In the annals of corporate reorganization, the eighties might well go down as the decade when CEOs rediscovered their workers. Walking the plant floor and the front lines, CEOs found that employees knew a lot about how the business worked and had suggestions worth following. This revelation, together with a competitive environment that demands quality, flexibility, and customer satisfaction, has paved the way for such concepts as the delaye red organisation, flattened hierarchies, empowe red employees, and self-managed work groups.
The results are now coming in from these brave new reorganization programs, and they are mixed. After months of drafting vision statements and rearranging organizational boxes, many companies have bogged down in the muddy terrain that separates theory from implementation, change on paper from change in reality. What went wrong? In their eagerness to unlock the creativity of the worker, some companies neglected a most valuable and necessary player in any change process – the middle manager.
Stationed between the executives who shape the new vision and the employees who are to carry it out, middle managers are in the ideal position to bridge the gap between vision and implementation. With their years of experience and knowledge about the business, they are the people who can show newly empowered teams what to do and how to work effectively.
Japanese companies are noted for building on the experience and knowledge of their middle managers, but American companies have often undervalued them. Now they may be confusing them as well. Told they should relinquish their former roles of directing and enforcing, some managers are at a loss to know what they should be doing instead.
Empowerment can be abandonment when employees are given responsibility without guidance or training. A vice president who suddenly shows up one day and tells his plant manager that he will have sign-off authority for $ 1 million instead of the $ 5,000 he formerly had isn't empowering his employee, he's setting him up to fail.
Many companies are now struggling with the consequences of moving too quickly from authoritarian management to little or no management. Given new power and responsibility but little guidance and instruction, employees can become confused and demoralized, programs can get slowed down, and the sceptics of change seem justified.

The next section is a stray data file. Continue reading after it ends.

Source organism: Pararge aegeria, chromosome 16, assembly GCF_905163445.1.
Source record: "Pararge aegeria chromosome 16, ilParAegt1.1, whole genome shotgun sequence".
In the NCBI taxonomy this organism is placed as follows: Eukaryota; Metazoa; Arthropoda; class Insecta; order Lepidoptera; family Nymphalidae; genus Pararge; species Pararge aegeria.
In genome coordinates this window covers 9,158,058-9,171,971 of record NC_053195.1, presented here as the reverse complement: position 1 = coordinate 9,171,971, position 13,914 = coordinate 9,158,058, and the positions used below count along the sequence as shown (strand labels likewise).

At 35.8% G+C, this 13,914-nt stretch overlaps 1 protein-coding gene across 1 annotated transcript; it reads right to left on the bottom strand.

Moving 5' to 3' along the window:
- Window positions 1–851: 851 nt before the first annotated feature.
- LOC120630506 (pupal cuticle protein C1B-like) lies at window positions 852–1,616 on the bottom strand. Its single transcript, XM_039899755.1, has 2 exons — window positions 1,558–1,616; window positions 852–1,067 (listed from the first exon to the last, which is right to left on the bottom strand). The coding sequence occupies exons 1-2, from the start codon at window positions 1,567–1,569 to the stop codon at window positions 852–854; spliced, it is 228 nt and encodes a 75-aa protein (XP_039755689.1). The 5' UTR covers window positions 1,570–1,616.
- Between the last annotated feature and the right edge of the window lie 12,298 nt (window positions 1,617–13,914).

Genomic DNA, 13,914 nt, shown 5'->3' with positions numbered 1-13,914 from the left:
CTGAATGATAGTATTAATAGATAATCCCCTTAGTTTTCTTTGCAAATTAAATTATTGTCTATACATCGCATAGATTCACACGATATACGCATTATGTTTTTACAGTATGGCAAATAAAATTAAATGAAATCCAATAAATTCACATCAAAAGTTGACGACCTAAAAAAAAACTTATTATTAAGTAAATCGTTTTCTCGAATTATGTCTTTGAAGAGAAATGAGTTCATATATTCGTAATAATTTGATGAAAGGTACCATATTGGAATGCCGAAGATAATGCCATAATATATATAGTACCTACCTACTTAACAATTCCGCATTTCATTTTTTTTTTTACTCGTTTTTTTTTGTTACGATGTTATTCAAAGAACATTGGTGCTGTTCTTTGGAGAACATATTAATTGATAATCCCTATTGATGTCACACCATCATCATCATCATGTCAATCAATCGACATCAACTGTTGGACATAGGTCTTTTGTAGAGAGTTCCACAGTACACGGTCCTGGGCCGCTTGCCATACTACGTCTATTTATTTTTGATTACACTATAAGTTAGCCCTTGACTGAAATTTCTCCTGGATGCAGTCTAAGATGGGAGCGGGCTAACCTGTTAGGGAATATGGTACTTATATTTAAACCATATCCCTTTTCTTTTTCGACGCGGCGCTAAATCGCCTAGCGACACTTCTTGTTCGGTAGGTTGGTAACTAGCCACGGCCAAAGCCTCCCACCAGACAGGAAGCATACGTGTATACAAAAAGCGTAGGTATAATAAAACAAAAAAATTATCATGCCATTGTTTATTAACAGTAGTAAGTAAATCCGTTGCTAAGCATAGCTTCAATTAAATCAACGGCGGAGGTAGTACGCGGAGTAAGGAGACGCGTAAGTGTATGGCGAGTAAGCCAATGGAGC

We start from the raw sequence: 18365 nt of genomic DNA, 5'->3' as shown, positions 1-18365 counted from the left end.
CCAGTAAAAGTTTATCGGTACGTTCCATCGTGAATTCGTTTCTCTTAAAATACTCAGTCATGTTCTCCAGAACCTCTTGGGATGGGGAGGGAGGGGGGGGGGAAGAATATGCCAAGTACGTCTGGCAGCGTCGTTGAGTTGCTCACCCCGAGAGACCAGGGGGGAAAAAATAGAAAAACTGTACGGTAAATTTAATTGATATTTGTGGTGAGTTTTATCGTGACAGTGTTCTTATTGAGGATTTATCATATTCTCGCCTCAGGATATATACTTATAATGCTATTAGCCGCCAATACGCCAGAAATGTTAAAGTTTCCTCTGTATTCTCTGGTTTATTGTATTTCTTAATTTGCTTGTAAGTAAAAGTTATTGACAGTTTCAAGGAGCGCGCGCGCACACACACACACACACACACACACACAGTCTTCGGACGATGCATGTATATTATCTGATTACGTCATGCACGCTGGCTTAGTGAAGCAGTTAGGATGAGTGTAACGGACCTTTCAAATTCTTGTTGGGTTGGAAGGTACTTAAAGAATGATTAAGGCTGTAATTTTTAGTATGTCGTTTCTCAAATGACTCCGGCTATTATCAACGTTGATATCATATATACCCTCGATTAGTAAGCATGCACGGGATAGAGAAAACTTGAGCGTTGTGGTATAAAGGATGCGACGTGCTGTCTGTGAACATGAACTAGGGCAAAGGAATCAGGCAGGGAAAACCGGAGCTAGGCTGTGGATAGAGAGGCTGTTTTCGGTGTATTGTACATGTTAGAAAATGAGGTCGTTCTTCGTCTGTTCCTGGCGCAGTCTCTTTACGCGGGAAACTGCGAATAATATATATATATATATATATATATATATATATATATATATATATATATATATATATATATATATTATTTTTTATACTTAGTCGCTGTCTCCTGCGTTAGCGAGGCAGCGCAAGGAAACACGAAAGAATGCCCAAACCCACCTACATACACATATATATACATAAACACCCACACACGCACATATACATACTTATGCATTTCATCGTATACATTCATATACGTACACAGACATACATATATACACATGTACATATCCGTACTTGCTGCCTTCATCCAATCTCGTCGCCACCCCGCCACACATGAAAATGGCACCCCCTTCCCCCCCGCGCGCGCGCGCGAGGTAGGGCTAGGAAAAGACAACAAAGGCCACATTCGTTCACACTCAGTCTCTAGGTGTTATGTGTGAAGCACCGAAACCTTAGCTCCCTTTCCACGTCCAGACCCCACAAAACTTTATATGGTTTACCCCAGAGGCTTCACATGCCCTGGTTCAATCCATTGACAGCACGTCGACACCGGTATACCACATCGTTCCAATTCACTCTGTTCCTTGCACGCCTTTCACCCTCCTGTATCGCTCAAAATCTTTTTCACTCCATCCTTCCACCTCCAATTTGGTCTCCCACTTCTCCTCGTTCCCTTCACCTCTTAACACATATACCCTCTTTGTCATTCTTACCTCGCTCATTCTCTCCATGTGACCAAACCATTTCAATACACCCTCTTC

Of course, we prefer to think that employees will happily rise to meet any new challenge, and that given the opportunity, they will exhibit the necessary initiative and ability. This can happen. But it is not realistic or fair to expect people to acquire the experience, skills, and information they need overnight. Nor should they be expected to show unbounded enthusiasm for something they haven't done before and that looks like more work and responsibility with little likelihood of success.
Here's an example from a Fortune 100 company that shows the value a strong middle manager can add. This middle manager had run up a gainst a problem common to companies undergoing organizational change: her people were taking too long to establish viable cross-functional teams. She suspected that their often-voiced scepticism about the new process was a contributing factor.
The usual approach to this problem would be to call the group together for a series of pep talks on the new vision, its goals, and its purpose and to remind them that it's up to them to make it happen. Instead, the manager drew up a list of detailed activities and requirements – number and length of group meetings, who would attend, a list of prioritized problems for each group to address, the required deliverables, etc. – and insisted each team accomplish its assignment by a deadline and report back. She also arranged a training program for people who lacked skills for facilitating cross-functional teams and agreed to meet with any team whenever asked. What's more, she made it clear that she was available to help.
Forced to perform the required activities, the group learned that the change did, in fact, lead to impressive improvements. By determining what activities were necessary to get teams working cross-functionally and requiring that they perform them, in spite of their scepticism, the manager gave them the experience of success, which led to a change in attitude.
Ask yourself the following questions to determine whether you are getting the full value from your middle managers:
Eager as we are to unleash the initiative and creativity of our work force, we must remember that employee empowerment is a goal to work toward. The transformation from authoritarian to participative management cannot be accomplished in a single leap, and it should not by-pass the middle managers. Rather, it must evolve over time and with help from all levels of the organisation. No one can help to speed this evolution along more than middle managers. Employee empowerment may mean fewer managers, but the role those managers play will be even more crucial to the company's success.